Proud to have fun with singing group that hon­ors our veter­ans

The Enterprise - - Community Forum -

On Dec. 7, 1941, the day that the Japanese bombed Pearl Har­bor, I was 8 months old, and my par­ents’ rec­ol­lec­tions of what tran­spired on that day are part of our fam­ily’s his­tory. I am sure many oth­ers have mem­o­ries of where they were or what they were do­ing on that day. It is im­por­tant that we do not for­get what oc­curred and that we con­tinue to honor those sol­diers who sac­ri­ficed their lives and also all the oth­ers who served Amer­ica so that we would be able to en­joy the in­cred­i­ble gift of free­dom.

World War I veter­ans are now a part of the past and World War II veter­ans are con­tin­u­ally pass­ing on to their maker. The few WWII veter­ans who are left are all in their 90s, and soon enough they will be all gone. Time marches on and the last of the Korean and Viet­nam veter­ans will in the near fu­ture have taps played for the last time. They all de­serve our re­spect, so let us not for­get any of them.

Over 10 years ago, I re­tired and dur­ing that time, to the dis­may of some I de­vel­oped a pen­chant for writ­ing and singing. I will never re­ceive a Pulitzer Prize, nor will I sing in any opera house. How­ever, I en­joy each of th­ese en­deav­ors im­mensely.

For al­most a decade I have sung with the Har­mony Her­itage Singers, com­posed mostly of re­tired men, of whom many are veter­ans. Cur­rently, we have two WWII Marines who sing with our group. One of the many good things about this group is that all of the re­hearsals are in the day­time and al­most all of their 20-plus con­certs a year are day­time af­fairs. On Veter­ans Day each year, we have a con­cert at Mount Ver­non, where many pa­tri­otic veter­ans show up each year to cel­e­brate this day of re­mem­brance. Many of our other con­certs are at churches, schools and many re­tire­ment homes. I con­sider my singing as a gift and it is a giv­ing as well as a re­ceiv­ing en­joy­ment to me th­ese past years. Let me ex­plain why:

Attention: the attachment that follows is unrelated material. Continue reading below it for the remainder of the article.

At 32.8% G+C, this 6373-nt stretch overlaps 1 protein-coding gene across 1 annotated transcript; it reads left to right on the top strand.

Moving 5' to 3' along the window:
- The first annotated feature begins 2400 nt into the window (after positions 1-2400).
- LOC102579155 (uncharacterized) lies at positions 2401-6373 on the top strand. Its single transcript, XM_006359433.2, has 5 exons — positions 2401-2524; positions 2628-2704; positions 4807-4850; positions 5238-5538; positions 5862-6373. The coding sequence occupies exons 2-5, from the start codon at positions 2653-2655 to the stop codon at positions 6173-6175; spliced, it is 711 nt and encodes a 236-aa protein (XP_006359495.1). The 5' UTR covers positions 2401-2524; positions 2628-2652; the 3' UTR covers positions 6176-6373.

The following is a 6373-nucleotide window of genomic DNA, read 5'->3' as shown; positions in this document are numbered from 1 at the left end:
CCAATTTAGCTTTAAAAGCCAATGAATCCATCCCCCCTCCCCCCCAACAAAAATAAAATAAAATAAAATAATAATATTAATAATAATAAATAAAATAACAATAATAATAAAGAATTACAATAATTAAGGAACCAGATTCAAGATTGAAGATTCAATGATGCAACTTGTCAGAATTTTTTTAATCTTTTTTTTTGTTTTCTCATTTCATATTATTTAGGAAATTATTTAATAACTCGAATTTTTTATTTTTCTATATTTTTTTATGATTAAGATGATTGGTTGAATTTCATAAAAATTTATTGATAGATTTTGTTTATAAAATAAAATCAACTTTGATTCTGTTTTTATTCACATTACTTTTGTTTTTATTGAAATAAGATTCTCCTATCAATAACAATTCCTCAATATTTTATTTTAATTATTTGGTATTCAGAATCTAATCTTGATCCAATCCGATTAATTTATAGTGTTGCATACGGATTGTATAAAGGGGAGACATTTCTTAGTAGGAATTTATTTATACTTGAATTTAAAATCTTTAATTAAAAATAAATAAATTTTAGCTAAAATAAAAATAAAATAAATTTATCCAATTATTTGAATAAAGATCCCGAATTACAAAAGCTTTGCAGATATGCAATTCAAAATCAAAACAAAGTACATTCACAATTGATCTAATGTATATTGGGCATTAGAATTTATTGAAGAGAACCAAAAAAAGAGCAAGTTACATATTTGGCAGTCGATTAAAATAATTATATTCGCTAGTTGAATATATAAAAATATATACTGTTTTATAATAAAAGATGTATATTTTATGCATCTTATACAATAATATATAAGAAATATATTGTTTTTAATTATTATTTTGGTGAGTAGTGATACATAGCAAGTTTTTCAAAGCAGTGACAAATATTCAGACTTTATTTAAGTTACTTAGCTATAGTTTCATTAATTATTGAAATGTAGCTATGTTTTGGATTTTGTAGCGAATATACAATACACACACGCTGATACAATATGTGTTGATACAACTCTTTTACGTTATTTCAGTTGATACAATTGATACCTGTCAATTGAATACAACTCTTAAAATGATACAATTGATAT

At the open­ing of many of our con­certs, we start our pro­gram by singing our na­tional an­them, where I have been wit­ness to an old vet­eran in a wheel­chair salut­ing our flag. At this special time I am giv­ing as well as re­ceiv­ing this pre­cious gift of pa­tri­o­tism. At re­tire­ment homes, we sing the armed forces med­ley and we ask that the re­tirees stand up when their ser­vice song is sung. Wid­ows and wid­ow­ers stand with the as­sis­tance of their canes and proudly sing along with us. Again, I am hon­ored and very proud. Af­ter all, who wouldn’t be?

I would be re­miss if I didn’t in­clude many of the other songs in our show pack­age. So here goes: “Amaz­ing Grace,” “Bar­bara Ann,” “Delta Dawn,” “Fun in Just One Life­time,” “Down by the River­side,” “Take Me Home Coun­try Roads,” “Mandy,” “Can You Feel the Love Tonight?” and many other songs. If you haven’t sung for a while, that’s fine and you’ll have fun while you learn, right along with the rest of us. We re­hearse, usu­ally sit­ting down, the sec­ond and fourth Tues­day of ev­ery month at 10 a.m. at Sher­wood Hall Re­gional Li­brary in Alexan­dria, Va. For more in­for­ma­tion, visit our web­site: http://; or con­tact Ernie Doyle, vice pres­i­dent of mem­ber­ship, at dunks5@ver­i­ or 240-508-7761.

Fi­nally, our group con­tains about 40 ac­tive mem­bers aged 65 to 92 and we would like to re­cruit some of you 65-year-olds to sing along with us oldies. If you live in South­ern Mary­land and would like to join us in song but are un­able to drive, we can in some cases pro­vide you with trans­porta­tion. Please ask Ernie. Who knows? You prob­a­bly will be seated next to one of our two spunky 92-year-old Marines who may be able to show you a thing or two.

John Pe­tralia, Sun­der­land

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